They tend to the old woman, bringing her food but mostly drink. Cans of “Super Strength” lager. One of them opens a can and places it in her hand. If she would allow it, he would help her to drink from it, steadying and guiding her hand in order to limit the spillage. But she won’t be helped and motions for him to back away, which he now does and, at a safe distance, he sits and watches her. He watches the can. She is gripping it but her hold is weak and it is cold and the can is slick. Bundled in her dirty woollens and, unsupported on the hard ground, her movements are jerky. The can slips between her fingers and the lager, sloshing, froths at the rim. But somehow, tilting and tipping, she manages to hold on.

I think about those old arcade games, the ones with the claw attached to a tiny winch and I remember standing and staring through the glass, frantically turning the little wheel and trying desperately to grab one of the fluffy toys.

Image by Christine Renney

THE MURAL

Edward visited the supermarket at least two or three times a day and sometimes as often as five times. It was a habit he had acquired quite unintentionally and it had been gradual. But since losing his job he had started walking to the store on the other side of town. And frequently he found himself compelled to buy only what he needed or whatever it was he wanted at that particular moment in time. If this was an apple and a banana, he would just buy those, one of each and carry them home. And later, when he needed a drink and found himself wanting for a Coke or Fanta, then he would simply go back.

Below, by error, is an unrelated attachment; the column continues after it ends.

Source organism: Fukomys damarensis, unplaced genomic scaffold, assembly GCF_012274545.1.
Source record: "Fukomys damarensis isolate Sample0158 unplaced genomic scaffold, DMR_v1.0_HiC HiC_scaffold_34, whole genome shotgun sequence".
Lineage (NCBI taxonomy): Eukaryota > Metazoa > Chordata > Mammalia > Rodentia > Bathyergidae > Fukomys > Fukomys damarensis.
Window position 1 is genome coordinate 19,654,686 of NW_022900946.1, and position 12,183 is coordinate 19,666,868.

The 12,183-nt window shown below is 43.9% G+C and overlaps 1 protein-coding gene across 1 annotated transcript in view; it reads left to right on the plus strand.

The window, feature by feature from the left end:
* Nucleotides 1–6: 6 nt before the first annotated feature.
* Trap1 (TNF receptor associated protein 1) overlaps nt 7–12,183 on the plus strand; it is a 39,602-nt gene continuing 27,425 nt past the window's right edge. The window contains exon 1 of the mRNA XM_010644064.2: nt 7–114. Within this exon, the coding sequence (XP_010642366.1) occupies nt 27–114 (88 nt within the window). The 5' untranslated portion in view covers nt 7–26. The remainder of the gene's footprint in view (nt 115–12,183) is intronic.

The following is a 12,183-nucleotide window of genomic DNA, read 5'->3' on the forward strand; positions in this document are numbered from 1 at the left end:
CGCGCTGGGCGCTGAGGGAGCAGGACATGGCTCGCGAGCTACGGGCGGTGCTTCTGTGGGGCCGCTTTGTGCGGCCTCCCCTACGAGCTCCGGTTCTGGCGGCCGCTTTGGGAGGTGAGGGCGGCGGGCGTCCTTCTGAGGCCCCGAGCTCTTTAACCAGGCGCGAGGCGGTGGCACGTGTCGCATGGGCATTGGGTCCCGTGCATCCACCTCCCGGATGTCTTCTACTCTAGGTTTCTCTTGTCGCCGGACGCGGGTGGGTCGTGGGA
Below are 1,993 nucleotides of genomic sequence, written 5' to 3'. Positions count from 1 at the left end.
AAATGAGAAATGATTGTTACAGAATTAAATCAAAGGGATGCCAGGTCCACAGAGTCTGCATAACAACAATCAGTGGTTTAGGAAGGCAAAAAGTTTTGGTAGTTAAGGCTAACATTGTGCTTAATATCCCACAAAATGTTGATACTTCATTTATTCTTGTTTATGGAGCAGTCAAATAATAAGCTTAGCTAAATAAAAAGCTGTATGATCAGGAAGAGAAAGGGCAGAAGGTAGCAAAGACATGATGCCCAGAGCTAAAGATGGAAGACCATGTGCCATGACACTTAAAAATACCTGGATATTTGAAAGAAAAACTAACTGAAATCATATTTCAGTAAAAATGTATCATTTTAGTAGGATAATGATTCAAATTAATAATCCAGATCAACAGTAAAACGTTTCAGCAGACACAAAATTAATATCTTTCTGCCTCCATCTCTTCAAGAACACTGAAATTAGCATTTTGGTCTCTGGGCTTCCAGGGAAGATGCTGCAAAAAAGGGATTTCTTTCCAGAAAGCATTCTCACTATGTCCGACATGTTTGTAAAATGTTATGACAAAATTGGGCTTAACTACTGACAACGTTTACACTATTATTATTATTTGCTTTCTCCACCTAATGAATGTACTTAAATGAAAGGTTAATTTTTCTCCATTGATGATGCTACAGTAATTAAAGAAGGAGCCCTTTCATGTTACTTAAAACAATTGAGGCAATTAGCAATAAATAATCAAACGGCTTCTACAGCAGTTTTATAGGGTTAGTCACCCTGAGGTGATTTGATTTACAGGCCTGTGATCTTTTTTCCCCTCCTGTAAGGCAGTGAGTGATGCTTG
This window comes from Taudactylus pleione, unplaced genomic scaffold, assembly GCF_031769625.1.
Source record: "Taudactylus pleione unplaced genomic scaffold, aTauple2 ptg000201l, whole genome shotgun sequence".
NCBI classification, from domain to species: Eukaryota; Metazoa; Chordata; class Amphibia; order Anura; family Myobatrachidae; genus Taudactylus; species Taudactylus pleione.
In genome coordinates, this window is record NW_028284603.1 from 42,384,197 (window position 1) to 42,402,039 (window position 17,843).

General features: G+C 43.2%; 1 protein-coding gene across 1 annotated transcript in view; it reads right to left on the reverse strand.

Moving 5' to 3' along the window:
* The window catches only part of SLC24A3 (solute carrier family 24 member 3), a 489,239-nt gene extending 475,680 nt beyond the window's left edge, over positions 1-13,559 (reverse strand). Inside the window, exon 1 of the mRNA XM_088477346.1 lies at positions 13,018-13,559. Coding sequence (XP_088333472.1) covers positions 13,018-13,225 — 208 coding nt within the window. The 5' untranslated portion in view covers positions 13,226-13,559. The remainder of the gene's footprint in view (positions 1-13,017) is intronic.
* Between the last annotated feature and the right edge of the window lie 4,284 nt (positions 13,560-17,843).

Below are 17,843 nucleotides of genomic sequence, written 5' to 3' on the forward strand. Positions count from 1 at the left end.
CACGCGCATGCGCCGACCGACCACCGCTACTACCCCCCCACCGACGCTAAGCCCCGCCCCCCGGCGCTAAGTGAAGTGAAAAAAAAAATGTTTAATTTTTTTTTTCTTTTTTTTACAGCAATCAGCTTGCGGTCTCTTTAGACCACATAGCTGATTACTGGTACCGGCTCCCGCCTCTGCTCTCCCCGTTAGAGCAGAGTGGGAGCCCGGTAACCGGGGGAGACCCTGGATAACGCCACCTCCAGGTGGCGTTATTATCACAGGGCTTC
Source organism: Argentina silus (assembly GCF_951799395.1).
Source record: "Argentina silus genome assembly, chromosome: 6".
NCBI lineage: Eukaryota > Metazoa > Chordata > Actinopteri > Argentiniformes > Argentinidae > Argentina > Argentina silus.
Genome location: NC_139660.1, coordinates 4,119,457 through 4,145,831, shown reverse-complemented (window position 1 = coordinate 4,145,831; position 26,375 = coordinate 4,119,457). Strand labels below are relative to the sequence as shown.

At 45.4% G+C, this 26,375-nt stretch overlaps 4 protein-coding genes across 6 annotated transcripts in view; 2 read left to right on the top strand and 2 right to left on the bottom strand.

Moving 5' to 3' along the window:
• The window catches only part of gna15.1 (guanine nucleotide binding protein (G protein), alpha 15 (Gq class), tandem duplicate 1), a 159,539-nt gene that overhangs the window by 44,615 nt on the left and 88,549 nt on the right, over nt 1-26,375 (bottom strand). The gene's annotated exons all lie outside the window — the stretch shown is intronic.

Edward had time on his hands and his days now lacked structure and form and walking to the supermarket was something at least.
In order to reach the store he was forced to make his way alongside a lengthy stretch of the busy dual-carriageway that divided the town. Edward followed the curb, barely raising his head until he had reached the underpass.
In the basin beneath the road the walls were covered in graffiti. The work of many hands, a mix of tags and styles. Some of it had been scrawled quickly and was crude and naïve. But most of it was intricate and carefully planned and was obviously the work of artists who had nurtured and honed their skills elsewhere. And now it was all connected, like a mural and for Edward the message was not I WOZ ‘ERE but WE ARE HERE. But it was fading and down there in the half light, unless you stopped and really looked, much of it was already lost.
Edward lingered scanning the walls, searching for something he might have missed or even something new. Evidence that one of the artists had returned and was still working on it, keeping it alive. But, always disappointed, he made his way up and back into the light.

The housing estate on the other side of the underpass was big. At first, to Edward, it had seemed impenetrable but somehow he had managed to find his way and after all the months of to-ing and fro-ing he, and it, were intimate. He knew every inch of it, every path and all the shortcuts.